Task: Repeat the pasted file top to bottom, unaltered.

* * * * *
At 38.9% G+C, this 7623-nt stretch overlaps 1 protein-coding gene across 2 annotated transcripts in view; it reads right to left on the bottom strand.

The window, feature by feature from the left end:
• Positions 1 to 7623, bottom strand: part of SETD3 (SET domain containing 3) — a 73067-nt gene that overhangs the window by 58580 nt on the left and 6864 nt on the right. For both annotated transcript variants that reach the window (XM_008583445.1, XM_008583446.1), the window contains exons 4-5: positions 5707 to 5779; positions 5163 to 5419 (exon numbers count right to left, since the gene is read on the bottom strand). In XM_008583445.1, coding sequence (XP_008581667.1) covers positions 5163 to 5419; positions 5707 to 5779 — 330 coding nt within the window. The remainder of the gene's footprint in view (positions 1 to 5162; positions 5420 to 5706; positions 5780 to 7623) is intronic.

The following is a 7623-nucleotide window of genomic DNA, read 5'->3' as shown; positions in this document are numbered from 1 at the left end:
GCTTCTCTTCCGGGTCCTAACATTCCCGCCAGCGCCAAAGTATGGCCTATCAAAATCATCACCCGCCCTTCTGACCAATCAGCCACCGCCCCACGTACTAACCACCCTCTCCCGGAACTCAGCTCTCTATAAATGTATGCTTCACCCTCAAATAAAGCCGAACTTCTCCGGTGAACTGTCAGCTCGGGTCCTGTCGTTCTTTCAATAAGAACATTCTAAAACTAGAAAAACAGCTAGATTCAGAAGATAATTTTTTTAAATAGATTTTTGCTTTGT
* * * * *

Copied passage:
At 38.9% G+C, this 7623-nt stretch overlaps 1 protein-coding gene across 2 annotated transcripts in view; it reads right to left on the bottom strand.

The window, feature by feature from the left end:
• Positions 1 to 7623, bottom strand: part of SETD3 (SET domain containing 3) — a 73067-nt gene that overhangs the window by 58580 nt on the left and 6864 nt on the right. For both annotated transcript variants that reach the window (XM_008583445.1, XM_008583446.1), the window contains exons 4-5: positions 5707 to 5779; positions 5163 to 5419 (exon numbers count right to left, since the gene is read on the bottom strand). In XM_008583445.1, coding sequence (XP_008581667.1) covers positions 5163 to 5419; positions 5707 to 5779 — 330 coding nt within the window. The remainder of the gene's footprint in view (positions 1 to 5162; positions 5420 to 5706; positions 5780 to 7623) is intronic.

The following is a 7623-nucleotide window of genomic DNA, read 5'->3' as shown; positions in this document are numbered from 1 at the left end:
GCTTCTCTTCCGGGTCCTAACATTCCCGCCAGCGCCAAAGTATGGCCTATCAAAATCATCACCCGCCCTTCTGACCAATCAGCCACCGCCCCACGTACTAACCACCCTCTCCCGGAACTCAGCTCTCTATAAATGTATGCTTCACCCTCAAATAAAGCCGAACTTCTCCGGTGAACTGTCAGCTCGGGTCCTGTCGTTCTTTCAATAAGAACATTCTAAAACTAGAAAAACAGCTAGATTCAGAAGATAATTTTTTTAAATAGATTTTTGCTTTGT